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Image by Thomas Kelley

Whale Communications Committee

Whale Communications Committee

The Offshore Wind Environmental Technical Working Group (E-TWG) formed a specialist committee in 2023 to develop communications materials to aid in the dissemination of accurate, readily understandable information around recent whale mortality events and the level of potential risk to whales from offshore wind energy development activities. 


This committee is developing a series of Frequently Asked Questions (FAQs) as a resource for stakeholders who are in direct communication with the general public and receive questions related to whales and offshore wind. The intent of this effort is to provide scientifically sound, accurate answers to address common questions. Given the urgency of disseminating accurate information, this FAQ resource will be updated over time to address emerging questions related to whales and offshore wind energy development.

Brief responses to FAQs are summarized on this page below, with additional detailed responses and graphics in the FAQ document.

Please fill out this survey to provide input on the topics that the committee should cover and/or indicate your willingness to provide your expertise in draft product development. For additional information on the whale communications committee or other E-TWG activities, please contact Julia Gulka.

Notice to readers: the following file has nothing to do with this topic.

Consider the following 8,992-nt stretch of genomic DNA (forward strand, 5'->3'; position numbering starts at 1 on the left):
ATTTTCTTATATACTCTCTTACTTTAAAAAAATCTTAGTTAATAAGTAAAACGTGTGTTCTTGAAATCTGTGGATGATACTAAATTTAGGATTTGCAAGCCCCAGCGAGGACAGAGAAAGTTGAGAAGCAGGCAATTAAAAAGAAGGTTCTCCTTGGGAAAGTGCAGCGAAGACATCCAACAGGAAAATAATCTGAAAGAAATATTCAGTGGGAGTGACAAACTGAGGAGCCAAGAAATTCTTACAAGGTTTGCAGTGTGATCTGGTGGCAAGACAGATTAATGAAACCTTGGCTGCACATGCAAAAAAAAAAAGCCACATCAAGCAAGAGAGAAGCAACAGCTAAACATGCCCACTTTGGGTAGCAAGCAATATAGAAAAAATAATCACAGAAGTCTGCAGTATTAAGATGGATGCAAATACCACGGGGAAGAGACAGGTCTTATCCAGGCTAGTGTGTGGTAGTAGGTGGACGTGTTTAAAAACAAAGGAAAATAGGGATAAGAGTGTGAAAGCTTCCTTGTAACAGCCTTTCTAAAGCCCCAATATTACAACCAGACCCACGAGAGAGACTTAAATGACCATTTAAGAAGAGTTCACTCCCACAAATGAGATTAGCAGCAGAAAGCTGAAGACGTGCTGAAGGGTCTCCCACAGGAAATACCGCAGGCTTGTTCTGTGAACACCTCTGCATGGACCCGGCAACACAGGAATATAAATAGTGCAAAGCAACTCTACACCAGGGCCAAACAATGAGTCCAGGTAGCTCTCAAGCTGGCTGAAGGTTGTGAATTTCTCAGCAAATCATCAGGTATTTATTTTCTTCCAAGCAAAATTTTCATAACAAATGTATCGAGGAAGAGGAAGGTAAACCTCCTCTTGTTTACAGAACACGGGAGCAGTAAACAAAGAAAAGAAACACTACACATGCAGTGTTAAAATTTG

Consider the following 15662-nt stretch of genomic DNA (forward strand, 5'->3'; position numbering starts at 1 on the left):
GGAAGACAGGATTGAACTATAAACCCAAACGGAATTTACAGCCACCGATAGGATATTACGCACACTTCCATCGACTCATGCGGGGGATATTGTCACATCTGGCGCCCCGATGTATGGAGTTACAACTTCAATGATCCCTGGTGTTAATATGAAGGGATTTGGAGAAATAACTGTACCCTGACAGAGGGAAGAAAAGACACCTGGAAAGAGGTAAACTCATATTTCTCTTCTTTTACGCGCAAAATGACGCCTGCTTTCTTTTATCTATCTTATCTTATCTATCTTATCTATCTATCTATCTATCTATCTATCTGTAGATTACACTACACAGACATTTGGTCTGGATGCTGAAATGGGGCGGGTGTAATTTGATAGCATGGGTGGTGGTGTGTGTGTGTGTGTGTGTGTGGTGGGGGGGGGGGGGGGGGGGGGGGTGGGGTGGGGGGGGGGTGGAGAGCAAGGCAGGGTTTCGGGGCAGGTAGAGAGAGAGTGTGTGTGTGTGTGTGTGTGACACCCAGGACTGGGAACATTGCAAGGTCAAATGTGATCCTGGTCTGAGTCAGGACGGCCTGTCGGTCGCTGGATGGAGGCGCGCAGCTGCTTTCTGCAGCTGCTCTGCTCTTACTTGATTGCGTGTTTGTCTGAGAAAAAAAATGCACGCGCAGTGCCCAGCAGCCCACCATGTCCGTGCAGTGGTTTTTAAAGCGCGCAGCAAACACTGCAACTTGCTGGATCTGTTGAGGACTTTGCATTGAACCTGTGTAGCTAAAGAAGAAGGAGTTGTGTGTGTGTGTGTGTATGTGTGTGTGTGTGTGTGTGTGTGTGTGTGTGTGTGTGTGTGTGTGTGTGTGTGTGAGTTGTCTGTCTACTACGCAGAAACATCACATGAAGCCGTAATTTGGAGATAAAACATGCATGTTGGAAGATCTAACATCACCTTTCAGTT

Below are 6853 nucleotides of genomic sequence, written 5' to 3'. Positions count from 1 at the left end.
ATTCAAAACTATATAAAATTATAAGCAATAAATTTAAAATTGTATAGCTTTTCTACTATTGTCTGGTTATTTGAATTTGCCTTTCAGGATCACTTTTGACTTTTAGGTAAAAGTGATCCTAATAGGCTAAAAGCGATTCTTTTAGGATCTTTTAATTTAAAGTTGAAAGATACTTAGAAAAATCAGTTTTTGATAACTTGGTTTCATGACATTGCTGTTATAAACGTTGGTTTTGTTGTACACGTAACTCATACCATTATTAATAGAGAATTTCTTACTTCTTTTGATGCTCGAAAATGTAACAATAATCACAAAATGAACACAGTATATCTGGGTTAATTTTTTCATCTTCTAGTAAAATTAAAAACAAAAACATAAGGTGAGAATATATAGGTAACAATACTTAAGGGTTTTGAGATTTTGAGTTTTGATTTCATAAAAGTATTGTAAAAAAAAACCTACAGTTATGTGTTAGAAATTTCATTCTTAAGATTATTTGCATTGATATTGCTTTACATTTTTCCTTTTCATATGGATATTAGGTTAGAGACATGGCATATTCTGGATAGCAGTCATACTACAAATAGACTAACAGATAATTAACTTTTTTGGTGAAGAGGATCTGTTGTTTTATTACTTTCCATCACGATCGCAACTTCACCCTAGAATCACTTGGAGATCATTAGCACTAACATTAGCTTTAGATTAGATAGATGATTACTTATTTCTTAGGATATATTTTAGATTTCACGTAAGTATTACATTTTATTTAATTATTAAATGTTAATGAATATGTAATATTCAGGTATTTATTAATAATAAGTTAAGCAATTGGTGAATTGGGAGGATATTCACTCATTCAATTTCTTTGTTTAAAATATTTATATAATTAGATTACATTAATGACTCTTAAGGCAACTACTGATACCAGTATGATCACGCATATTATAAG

Image by Thierry Meier

Frequently Asked Questions

Offshore Wind Development

OSW developmnt

What are the major components of an offshore wind farm?

Offshore wind farms are typically comprised of turbines, whose rotors convert mechanical energy from wind into electrical energy, and an offshore substation, which are linked to each other by a network of electrical cables. The electricity is transported onshore via export cables (which are typically buried in the seafloor) so that the energy can be integrated into the electrical grid. Turbines can either have fixed foundations, in which the foundation is driven into the seabed, or floating foundations, which have a series of anchors attached to the foundation via mooring lines. Floating turbine designs are newer and are generally deployed in much deeper waters (50-300 m, or 164-984 ft). For more detailed information and scientific citations, please see the full FAQ document.

What are the potential effects of offshore wind development on whales?

The primary factors associated with offshore wind development that may affect whales include underwater sound, vessel activities, and habitat change. Offshore wind development introduces a variety of sounds into the environment, particularly during wind farm construction, as well as additional boat traffic during construction, operations, and maintenance activities. In addition, offshore wind development could lead to changes in the habitats, which may result in either positive (e.g., creating of artificial reefs) or negative change (e.g., effective habitat loss). The potential impacts to individuals and populations from each of these changes will depend on multiple factors, including behavior, life history, population size, and habitat use. For more detailed information and scientific citations, please see the full FAQ document.